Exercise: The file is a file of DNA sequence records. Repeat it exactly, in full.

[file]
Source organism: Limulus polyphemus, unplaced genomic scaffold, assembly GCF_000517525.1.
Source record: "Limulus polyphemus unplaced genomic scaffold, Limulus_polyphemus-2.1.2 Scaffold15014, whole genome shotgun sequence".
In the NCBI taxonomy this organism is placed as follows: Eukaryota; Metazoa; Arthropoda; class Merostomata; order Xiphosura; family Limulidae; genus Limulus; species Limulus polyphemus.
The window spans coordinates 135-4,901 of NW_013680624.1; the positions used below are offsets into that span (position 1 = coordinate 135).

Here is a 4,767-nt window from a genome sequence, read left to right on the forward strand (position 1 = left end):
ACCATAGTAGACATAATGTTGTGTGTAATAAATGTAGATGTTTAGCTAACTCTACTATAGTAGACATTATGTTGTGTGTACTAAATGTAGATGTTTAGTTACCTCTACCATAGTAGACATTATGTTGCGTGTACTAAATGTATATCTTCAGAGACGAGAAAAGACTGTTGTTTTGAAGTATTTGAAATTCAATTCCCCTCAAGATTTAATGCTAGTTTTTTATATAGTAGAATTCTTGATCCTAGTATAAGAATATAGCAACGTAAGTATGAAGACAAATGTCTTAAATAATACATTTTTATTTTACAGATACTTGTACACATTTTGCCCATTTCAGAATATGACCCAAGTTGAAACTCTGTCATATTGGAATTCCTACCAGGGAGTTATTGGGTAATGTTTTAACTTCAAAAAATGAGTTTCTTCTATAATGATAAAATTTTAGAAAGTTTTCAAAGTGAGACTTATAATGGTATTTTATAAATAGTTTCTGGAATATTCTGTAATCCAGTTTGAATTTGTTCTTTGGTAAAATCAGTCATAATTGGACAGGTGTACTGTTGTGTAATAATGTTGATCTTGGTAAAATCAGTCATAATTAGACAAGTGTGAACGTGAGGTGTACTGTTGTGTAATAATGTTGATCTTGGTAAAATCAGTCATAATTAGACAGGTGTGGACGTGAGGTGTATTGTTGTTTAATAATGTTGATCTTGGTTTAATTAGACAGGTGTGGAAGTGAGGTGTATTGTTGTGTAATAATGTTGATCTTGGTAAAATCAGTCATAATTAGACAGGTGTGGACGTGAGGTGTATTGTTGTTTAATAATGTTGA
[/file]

Source organism: Limulus polyphemus, unplaced genomic scaffold, assembly GCF_000517525.1.
Source record: "Limulus polyphemus unplaced genomic scaffold, Limulus_polyphemus-2.1.2 Scaffold15014, whole genome shotgun sequence".
In the NCBI taxonomy this organism is placed as follows: Eukaryota; Metazoa; Arthropoda; class Merostomata; order Xiphosura; family Limulidae; genus Limulus; species Limulus polyphemus.
The window spans coordinates 135-4,901 of NW_013680624.1; the positions used below are offsets into that span (position 1 = coordinate 135).

Here is a 4,767-nt window from a genome sequence, read left to right on the forward strand (position 1 = left end):
ACCATAGTAGACATAATGTTGTGTGTAATAAATGTAGATGTTTAGCTAACTCTACTATAGTAGACATTATGTTGTGTGTACTAAATGTAGATGTTTAGTTACCTCTACCATAGTAGACATTATGTTGCGTGTACTAAATGTATATCTTCAGAGACGAGAAAAGACTGTTGTTTTGAAGTATTTGAAATTCAATTCCCCTCAAGATTTAATGCTAGTTTTTTATATAGTAGAATTCTTGATCCTAGTATAAGAATATAGCAACGTAAGTATGAAGACAAATGTCTTAAATAATACATTTTTATTTTACAGATACTTGTACACATTTTGCCCATTTCAGAATATGACCCAAGTTGAAACTCTGTCATATTGGAATTCCTACCAGGGAGTTATTGGGTAATGTTTTAACTTCAAAAAATGAGTTTCTTCTATAATGATAAAATTTTAGAAAGTTTTCAAAGTGAGACTTATAATGGTATTTTATAAATAGTTTCTGGAATATTCTGTAATCCAGTTTGAATTTGTTCTTTGGTAAAATCAGTCATAATTGGACAGGTGTACTGTTGTGTAATAATGTTGATCTTGGTAAAATCAGTCATAATTAGACAAGTGTGAACGTGAGGTGTACTGTTGTGTAATAATGTTGATCTTGGTAAAATCAGTCATAATTAGACAGGTGTGGACGTGAGGTGTATTGTTGTTTAATAATGTTGATCTTGGTTTAATTAGACAGGTGTGGAAGTGAGGTGTATTGTTGTGTAATAATGTTGATCTTGGTAAAATCAGTCATAATTAGACAGGTGTGGACGTGAGGTGTATTGTTGTTTAATAATGTTGA